Understanding cataract symptoms, causes and treatments
You may know at least one person who’s either living with a cataract or has had cataract surgery. In fact, cataract surgery is one of the more popular procedures done in the U.S.1 And while most cataracts are age-related, they can occur earlier than you might think.1
A cataract is a cloudy area in the lens of the eye.2 Imagine looking through a foggy window — things may look hazy, less colorful and even a little blurry. Many cataracts are caused by normal changes in your eye as you age. Around age 40, the proteins in the lens may start to break down and clump together. This clump of protein is what creates the cloudy cataract. There are different types of cataracts that have their own set of circumstances and causes.
What are the 5 types of cataracts?
There are 5 main types of cataracts.3
- Age-related: The most common type of cataract is age-related. It happens as a result of natural changes in the lens of the eye as you get older.
- Traumatic: Traumatic cataracts can happen after a serious eye injury, like a hockey puck hitting the eye or an elbow to the face that reaches your eye. Blunt force trauma can cause a traumatic cataract either immediately or years later.
- Radiation: We all know how important sun protection is for our skin — and the same protection is needed for our eyes! Certain types of radiation, such as UV rays from the sun or radiation from cancer treatment, can cause a cataract.
- Pediatric: It’s rare, but kids can also get cataracts. They’re either born with them (congenital cataracts) or can develop them later on. And of course, children may also get traumatic cataracts from rough play. However, pediatric cataracts often occur because they’re genetic.
- Secondary (posterior capsule opacification): During cataract surgery, the cloudy lens is replaced with a clear one. Over time, scar tissue can grow and make your vision blurry again (thus, the name secondary cataract). But don’t worry; a second cataract can be fixed with a quick laser treatment.
What can I do to prevent cataracts?
While genetics may play a role, there are plenty of things we can do that may help prevent cataracts:1, 4
- Don’t smoke (or consider quitting)
- Protect your eyes from UV rays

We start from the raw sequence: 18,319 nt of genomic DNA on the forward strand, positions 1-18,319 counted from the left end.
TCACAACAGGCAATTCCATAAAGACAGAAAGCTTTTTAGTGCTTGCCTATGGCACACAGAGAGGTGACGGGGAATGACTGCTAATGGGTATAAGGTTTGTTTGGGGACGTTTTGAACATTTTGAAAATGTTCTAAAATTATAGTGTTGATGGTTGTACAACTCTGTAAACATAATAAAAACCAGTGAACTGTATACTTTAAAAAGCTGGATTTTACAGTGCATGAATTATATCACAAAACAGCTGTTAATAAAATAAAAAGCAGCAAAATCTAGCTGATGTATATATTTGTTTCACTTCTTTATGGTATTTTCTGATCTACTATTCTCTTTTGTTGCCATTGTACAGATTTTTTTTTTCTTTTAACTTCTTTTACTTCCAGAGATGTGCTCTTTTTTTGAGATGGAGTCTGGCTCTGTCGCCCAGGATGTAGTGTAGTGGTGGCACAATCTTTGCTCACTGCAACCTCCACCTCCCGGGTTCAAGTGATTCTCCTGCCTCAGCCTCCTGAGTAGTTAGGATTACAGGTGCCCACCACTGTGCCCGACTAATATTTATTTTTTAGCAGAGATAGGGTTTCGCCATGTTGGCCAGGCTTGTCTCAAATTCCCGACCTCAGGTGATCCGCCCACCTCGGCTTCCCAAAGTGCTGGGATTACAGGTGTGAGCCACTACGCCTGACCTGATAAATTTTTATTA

- Wear safety glasses when playing sports or doing home projects where your eyes are at risk (think anything involving a saw)
- Eat a nutritious diet that includes leafy greens rich in carotenoids and omega-3 fatty acids
- Rest your eyes from bright screens every 20 minutes
What are symptoms of cataracts?
You may not know you have a cataract until your vision starts to change. You might notice things like:1
- Blurry or cloudy vision
- Faded colors
- Trouble reading or driving
- Light sensitivity to things like lamps, sunlight and headlights
- Halos around lights
- Double vision
Be sure to call your doctor if you experience any of the above.
What are treatment options for cataracts?
If cataracts may be getting in the way of your daily activities, your doctor may recommend surgery — no matter the type of cataract.4 But don’t let the word “surgery” make you nervous. Cataract surgery is a common and safe procedure.5 If your cataracts are bothering you or making it hard to drive or watch TV, there are other options that might help maintain your quality of sight to delay the need for surgery. Things such as:1
- Using brighter lights indoors
- Wearing anti-glare sunglasses
- Using a magnifying lens to read
- Asking your doctor if a stronger eyewear prescription might help
How can I find out if I have cataracts?
Your eye doctor (optometrist or ophthalmologist) can perform regular dilated eye exams that test for cataracts. During your appointment, be sure to mention any symptoms you’ve noticed, and ask about your risk level (including genetics). It’s important to identify cataracts right away because they may lead to vision loss over time.1